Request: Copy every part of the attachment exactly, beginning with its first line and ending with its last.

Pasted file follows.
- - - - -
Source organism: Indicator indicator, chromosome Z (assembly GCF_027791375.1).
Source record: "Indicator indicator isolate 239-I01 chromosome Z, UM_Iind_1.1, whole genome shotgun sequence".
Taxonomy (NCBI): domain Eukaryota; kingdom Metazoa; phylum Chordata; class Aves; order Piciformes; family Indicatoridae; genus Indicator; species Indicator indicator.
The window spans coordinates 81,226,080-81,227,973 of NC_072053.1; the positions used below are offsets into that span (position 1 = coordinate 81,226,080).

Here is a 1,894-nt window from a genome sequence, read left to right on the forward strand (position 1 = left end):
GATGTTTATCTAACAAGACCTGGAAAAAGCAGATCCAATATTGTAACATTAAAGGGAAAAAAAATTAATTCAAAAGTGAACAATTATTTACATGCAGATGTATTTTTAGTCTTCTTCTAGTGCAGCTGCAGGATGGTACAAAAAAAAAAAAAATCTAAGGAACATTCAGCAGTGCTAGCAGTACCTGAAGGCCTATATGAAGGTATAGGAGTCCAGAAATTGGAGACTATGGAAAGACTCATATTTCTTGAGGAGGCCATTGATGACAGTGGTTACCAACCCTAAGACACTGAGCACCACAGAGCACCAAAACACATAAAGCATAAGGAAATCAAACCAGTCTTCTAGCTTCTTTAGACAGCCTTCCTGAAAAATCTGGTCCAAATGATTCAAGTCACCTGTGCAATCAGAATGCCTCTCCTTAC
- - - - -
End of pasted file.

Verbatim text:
Source organism: Indicator indicator, chromosome Z (assembly GCF_027791375.1).
Source record: "Indicator indicator isolate 239-I01 chromosome Z, UM_Iind_1.1, whole genome shotgun sequence".
Taxonomy (NCBI): domain Eukaryota; kingdom Metazoa; phylum Chordata; class Aves; order Piciformes; family Indicatoridae; genus Indicator; species Indicator indicator.
The window spans coordinates 81,226,080-81,227,973 of NC_072053.1; the positions used below are offsets into that span (position 1 = coordinate 81,226,080).

Here is a 1,894-nt window from a genome sequence, read left to right on the forward strand (position 1 = left end):
GATGTTTATCTAACAAGACCTGGAAAAAGCAGATCCAATATTGTAACATTAAAGGGAAAAAAAATTAATTCAAAAGTGAACAATTATTTACATGCAGATGTATTTTTAGTCTTCTTCTAGTGCAGCTGCAGGATGGTACAAAAAAAAAAAAAATCTAAGGAACATTCAGCAGTGCTAGCAGTACCTGAAGGCCTATATGAAGGTATAGGAGTCCAGAAATTGGAGACTATGGAAAGACTCATATTTCTTGAGGAGGCCATTGATGACAGTGGTTACCAACCCTAAGACACTGAGCACCACAGAGCACCAAAACACATAAAGCATAAGGAAATCAAACCAGTCTTCTAGCTTCTTTAGACAGCCTTCCTGAAAAATCTGGTCCAAATGATTCAAGTCACCTGTGCAATCAGAATGCCTCTCCTTAC